You've specified the input encoding. You do your stuff. Then you specify your output encoding. The articles I referred to explain better, I should think. –  dylan Jun 3 '10 at 14:45
3  
Do not use the functions from the utf8 package. The docs say: Do not use this pragma for anything else than telling Perl that your script is written in UTF-8. Instead always use the Encode module. –  daxim Jun 3 '10 at 16:37
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Perl strings are stored internally in one of two encodings, either a 8-bit byte oriented native encoding, or UTF-8. For backwards comparability the assumption is that all I/O and strings are in native encoding, unless otherwise specified. Native encoding is usually 8-bit ASCII, but this can be changed with use locale.

In your sample you call binmode on your input handle changing it to use :utf8 semantics. One effect of this is that all strings read from this handle will be encoded as UTF-8. print writes to STDOUT by default, and STDOUT defaults to expecting native encoded characters.

Perl in an attempt to do the right thing will allow a UTF-8 string to be sent to a native encoded output, but if there is no encoding attached to that handle then it has to guess how to output multi-byte characters and it will almost certainly guess wrong. That is what the warning means, a multi-byte character was sent to a stream only expecting single byte characters and the result was that the character was probably damaged in translation.

Depending on what you want to accomplish you can use the Encode module mentioned by dylan to convert the UTF-8 data to a single byte character set that can be printed safely or if you know that whatever is attached to STDOUT can handle UTF-8 you can use binmode(STDOUT, ':utf8'); to tell Perl you want any data sent to STDOUT to be sent as UTF-8.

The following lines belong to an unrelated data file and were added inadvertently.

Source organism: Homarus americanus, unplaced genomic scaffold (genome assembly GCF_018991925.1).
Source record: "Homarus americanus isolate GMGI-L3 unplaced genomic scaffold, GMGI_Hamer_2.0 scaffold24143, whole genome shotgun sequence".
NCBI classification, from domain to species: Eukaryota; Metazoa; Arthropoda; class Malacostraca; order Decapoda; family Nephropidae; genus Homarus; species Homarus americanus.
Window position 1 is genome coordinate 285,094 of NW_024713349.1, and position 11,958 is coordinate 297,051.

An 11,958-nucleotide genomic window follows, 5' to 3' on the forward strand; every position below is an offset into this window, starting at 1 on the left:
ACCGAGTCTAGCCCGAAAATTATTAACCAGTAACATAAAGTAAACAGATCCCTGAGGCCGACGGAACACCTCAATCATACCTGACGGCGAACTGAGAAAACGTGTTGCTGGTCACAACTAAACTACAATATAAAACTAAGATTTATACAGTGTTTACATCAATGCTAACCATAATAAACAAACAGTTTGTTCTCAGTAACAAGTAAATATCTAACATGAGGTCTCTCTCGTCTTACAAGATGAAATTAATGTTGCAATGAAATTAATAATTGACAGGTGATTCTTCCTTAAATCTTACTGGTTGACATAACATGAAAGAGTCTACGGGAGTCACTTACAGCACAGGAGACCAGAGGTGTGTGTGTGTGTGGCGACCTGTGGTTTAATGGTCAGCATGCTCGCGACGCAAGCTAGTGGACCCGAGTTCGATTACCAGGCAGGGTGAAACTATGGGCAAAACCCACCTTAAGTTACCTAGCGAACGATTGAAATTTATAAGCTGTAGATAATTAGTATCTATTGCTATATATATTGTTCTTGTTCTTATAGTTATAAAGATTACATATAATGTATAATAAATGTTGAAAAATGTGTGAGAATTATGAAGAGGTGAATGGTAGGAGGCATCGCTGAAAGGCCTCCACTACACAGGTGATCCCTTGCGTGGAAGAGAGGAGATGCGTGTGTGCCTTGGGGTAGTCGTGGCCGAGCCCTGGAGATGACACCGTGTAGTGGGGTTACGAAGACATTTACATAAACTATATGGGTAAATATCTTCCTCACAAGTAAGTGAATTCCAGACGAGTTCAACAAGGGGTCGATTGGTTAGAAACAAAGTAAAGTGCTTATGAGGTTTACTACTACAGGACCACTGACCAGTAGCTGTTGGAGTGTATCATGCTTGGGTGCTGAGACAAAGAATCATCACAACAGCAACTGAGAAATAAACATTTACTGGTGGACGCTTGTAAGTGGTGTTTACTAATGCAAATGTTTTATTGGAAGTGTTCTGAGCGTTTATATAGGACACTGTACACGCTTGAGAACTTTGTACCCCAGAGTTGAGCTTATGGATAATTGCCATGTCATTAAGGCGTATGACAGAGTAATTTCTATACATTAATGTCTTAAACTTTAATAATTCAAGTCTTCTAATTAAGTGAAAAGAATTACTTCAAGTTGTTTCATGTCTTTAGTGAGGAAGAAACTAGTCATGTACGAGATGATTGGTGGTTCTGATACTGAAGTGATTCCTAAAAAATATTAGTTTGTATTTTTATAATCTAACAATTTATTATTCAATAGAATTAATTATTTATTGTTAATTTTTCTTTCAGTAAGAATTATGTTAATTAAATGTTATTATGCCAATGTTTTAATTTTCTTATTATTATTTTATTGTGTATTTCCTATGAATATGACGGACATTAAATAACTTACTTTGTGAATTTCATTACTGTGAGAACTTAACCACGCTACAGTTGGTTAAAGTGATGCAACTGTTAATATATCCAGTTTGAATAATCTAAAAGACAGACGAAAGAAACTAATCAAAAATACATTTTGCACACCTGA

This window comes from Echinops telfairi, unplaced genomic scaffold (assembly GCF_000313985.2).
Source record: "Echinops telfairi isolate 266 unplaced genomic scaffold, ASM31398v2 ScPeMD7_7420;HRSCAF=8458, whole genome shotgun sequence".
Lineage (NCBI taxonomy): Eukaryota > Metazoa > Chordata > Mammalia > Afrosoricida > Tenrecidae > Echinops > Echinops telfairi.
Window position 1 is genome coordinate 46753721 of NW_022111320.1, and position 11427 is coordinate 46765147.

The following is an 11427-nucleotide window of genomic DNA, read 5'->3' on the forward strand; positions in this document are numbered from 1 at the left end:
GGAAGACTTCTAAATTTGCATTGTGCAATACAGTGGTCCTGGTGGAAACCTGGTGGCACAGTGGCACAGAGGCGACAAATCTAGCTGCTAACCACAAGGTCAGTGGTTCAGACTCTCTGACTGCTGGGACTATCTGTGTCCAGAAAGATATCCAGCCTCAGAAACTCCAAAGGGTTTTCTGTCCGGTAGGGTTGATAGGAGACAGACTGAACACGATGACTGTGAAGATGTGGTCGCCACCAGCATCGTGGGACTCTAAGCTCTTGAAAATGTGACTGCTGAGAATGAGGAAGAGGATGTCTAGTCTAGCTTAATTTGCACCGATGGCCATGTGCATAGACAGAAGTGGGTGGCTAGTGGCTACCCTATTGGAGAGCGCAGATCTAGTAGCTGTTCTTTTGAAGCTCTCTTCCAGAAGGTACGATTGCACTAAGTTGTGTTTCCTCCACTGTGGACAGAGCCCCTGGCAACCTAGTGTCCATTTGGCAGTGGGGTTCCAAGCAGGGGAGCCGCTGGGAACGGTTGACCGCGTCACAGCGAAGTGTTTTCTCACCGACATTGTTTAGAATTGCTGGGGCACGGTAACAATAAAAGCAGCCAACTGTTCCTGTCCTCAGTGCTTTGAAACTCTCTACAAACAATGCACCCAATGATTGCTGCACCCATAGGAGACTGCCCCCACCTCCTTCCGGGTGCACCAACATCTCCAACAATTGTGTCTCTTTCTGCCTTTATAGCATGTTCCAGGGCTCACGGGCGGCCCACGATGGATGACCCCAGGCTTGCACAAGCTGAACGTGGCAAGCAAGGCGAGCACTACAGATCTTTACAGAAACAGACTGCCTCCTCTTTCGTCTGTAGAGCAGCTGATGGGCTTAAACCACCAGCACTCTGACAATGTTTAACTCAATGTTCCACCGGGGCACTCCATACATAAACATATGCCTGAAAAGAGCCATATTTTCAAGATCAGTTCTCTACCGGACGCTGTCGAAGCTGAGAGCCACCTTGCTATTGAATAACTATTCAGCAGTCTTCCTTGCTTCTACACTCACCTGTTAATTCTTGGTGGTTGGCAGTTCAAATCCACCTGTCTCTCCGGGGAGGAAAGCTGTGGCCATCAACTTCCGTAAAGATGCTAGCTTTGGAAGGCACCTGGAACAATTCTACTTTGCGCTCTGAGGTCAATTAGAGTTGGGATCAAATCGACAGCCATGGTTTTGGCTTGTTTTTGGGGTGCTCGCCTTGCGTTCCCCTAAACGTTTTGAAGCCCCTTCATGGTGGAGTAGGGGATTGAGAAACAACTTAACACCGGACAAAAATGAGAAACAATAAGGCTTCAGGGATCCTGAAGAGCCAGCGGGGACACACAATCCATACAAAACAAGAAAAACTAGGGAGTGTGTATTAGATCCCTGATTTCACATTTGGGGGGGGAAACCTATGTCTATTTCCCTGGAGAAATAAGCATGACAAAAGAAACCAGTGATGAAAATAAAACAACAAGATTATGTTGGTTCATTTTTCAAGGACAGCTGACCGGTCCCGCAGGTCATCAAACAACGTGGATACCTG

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If defualt encoding was 8 bit ASCII (or any other 8 bit encoding), why Perl prints UTF-8 strings as raw bytes (i.e. printing two characters to console for each cyrillic character in printed string) instead of printing the result of transcoding into that encoding that would have exactly same amount of characters as in original string? –  n0rd Jun 3 '10 at 17:38
1  
@n0rd a UTF-8 string is not bytes from the perl perspective, it's characters. An odd result of this IIRC is that when printed to a handle without encoding defined it will truncate the Unicode code points greater than 255 to just the lower 8-bits. –  Ven'Tatsu Jun 5 '10 at 23:07
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You should mention your actual Windows and Perl versions as this really depends on your used versions and installed language packages.
Otherwise have a look at the PerlUnicode manual first -

Perl uses logically-wide characters to represent strings internally.

it will confirm your statements.

Windows does not fully install all UTF8 character- thus this is might be the reason for your issue. You may need to install an additional language package.

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Your penultimate sentence makes no sense at all. You seem to refer to fonts, but this has nothing to do with encodings. –  daxim Jun 3 '10 at 16:30